Oklahoma City's return on its Thunder investments is approaching “priceless,” economist Mark Snead says.
While economists have long debated the benefits of public spending to attract and retain major league sports franchises, Oklahoma City clearly got its money's worth in the tax dollars it spent to bring the Thunder, Snead said.
“We don't have mountains. We don't have a coastline. We don't have a ski resort,” he said. “Amenities include pro sports franchises. It's one of those components that now make Oklahoma City completely in a different category.”
The city also has garnered abundant media exposure during the NBA finals, Snead said. Recent examples included Friday's front-page Wall Street Journal story on Russell Westbrook's eyewear that repeatedly mentioned Oklahoma City, and the featuring of town vistas on national broadcasts of games attended by its famously fervent fans, Snead said.
“You literally can't buy that kind of exposure,” he said. Snead, most recently an economist with the Federal Reserve in Denver, is moving back to Oklahoma to launch a regional economic forecast firm called RegionTrack.
Oklahoma City officials have continued to use estimates generated during the temporary tenure of the Hornets that each sold-out game brings in about $1.2 million in economic impact. Tom Anderson, a specialist with the city manager's office, notes that economic impact for the season to date, with every game sold out, totals more than $53 million.
Robert Dauffenbach, a University of Oklahoma economist, said it's difficult to quantify the economic benefits of a professional sports franchise.
“I think there's been a lot of criticism of these kinds of studies, that they exaggerate the benefits a lot,” said Dauffenbach, director of the Center for Economic and Management Research at OU's Price Business College.
But he agrees with Snead that the coverage of the NBA Finals in Oklahoma City has provided a huge boost to the city's image, which for many outsiders continues to be focused on the Dust Bowl or 1995 Murrah Building bombing.
“A lot of it would relate to changed attitudes,” Dauffenbach said. “The chief benefit is it puts you up there with the world-class kinds of cities. Frankly, we belong there with San Antonio and Seattle.”
Economic studies vary
Before moving to Oklahoma City, the Seattle SuperSonics claimed that the team pumped $234 million into that area's economy each year — a huge difference from the Thunder estimates.
But a 2011 study by economists Rob Baade and Victor Matheson pointed to three potential flaws in any calculation of economic benefits of major sporting events or teams. Those include failing to note that spending associated with a sports team simply replaces other entertainment spending, that the crowds associated with games push out normal economic activity in the area, and the propensity of highly paid coaches and athletes to live elsewhere.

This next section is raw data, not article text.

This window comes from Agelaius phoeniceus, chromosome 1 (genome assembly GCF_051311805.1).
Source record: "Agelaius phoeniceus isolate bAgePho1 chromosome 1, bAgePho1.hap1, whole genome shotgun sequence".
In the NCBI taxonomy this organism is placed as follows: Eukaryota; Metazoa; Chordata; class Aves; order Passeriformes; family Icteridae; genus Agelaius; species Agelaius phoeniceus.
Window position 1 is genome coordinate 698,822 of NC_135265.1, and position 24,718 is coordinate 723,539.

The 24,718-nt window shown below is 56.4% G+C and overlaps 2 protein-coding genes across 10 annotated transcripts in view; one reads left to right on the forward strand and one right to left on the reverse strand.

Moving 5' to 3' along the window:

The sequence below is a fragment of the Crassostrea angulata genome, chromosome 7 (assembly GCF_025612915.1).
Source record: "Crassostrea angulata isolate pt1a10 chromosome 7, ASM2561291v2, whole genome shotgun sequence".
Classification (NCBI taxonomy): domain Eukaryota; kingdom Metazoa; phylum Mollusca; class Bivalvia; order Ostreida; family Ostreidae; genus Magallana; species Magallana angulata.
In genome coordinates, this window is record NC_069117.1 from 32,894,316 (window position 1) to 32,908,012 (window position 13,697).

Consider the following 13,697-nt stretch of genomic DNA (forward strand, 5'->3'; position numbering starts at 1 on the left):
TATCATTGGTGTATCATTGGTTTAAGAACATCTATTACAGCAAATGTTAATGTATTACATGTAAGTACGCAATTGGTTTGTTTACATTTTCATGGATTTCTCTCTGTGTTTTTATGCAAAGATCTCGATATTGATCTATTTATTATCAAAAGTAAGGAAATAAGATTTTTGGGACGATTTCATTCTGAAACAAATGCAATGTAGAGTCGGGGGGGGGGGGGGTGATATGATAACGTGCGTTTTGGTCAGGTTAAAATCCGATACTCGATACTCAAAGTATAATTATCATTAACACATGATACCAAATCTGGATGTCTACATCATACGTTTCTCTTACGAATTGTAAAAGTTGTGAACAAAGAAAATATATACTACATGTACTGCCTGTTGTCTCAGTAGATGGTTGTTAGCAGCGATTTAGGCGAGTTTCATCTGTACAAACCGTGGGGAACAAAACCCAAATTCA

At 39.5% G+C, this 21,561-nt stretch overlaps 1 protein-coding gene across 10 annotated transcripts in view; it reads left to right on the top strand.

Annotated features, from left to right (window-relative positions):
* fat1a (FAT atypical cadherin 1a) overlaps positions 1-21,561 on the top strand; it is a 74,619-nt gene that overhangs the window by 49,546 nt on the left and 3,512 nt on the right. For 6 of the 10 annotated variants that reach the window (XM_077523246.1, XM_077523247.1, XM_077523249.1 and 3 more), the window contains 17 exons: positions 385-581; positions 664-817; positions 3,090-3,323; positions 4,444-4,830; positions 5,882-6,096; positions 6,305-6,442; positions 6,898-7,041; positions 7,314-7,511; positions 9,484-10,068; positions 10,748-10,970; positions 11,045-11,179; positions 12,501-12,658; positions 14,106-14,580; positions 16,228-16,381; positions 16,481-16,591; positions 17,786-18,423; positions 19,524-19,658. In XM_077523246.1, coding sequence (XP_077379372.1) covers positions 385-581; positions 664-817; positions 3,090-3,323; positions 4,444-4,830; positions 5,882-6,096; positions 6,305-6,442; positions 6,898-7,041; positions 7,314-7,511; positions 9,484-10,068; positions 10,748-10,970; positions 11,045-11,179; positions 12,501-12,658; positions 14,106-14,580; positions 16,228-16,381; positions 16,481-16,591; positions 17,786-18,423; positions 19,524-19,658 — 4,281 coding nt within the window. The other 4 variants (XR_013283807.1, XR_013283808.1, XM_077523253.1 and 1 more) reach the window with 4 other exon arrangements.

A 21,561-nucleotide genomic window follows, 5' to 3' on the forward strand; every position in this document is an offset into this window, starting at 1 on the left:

Independent studies performed after big sports events or after a city has built a sports facility have “almost invariably found little or no economic benefits from spectator sports,” Baade and Matheson wrote.
So it shouldn't be surprising that many economists are critical of the public spending to attract and retain professional sports team. In one survey, 85 percent of economists said local and state governments should eliminate subsidies to sports franchises. Oklahoma City's Chesapeake Energy Arena, funded entirely with public money from a dedicated sales tax, was at $89 million among the least expensive NBA arenas built in the past 30 years.
Snead said he disagrees with the view of many of his peers that public spending on professional sports franchises is wasted.
“Like most public expenditures, some are much better than others,” Snead said. “The Thunder is much better.” He notes, for instance, that Thunder ticket holders likely are spending money in Oklahoma City that they might otherwise take to a Dallas Cowboys or Kansas City Royals game.
Baade and Matheson give some credence to the intangible benefits touted by Snead and Dauffenbach.
“Although the professional sports industry in the United States is only roughly the same size as the cardboard box industry, cardboard boxes don't warrant multiple channels on cable television, have a dedicated section in most newspapers, and are not the focus of frequent discussions around the office water cooler,” Baade and Matheson wrote. “Sports serve as a municipal amenity that can create social capital and improve the quality of life.”
“Sports may make a city happy, but they are unlikely to make a city rich,” the economists wrote.
For Oklahoma City Mayor Mick Cornett, the presence of the Thunder helps “create a city where a lot of cool stuff is happening,” which in turns attracts young, educated, mobile people who will help expand the local economy.
“When you combine it (the Thunder) with the arts and parks and the other stuff we have, then it's a complete package,” Cornett said. “If you want to be relevant to the pop culture of America, a city has to have a major league franchise.”
The current attention focused on Oklahoma City because of the Thunder is in stark contrast to when Cornett was elected in 2004.
“It's not that we were discredited — we were ignored,” he recalled. “This is as loud as we're ever going to scream to the rest of the world that we matter.”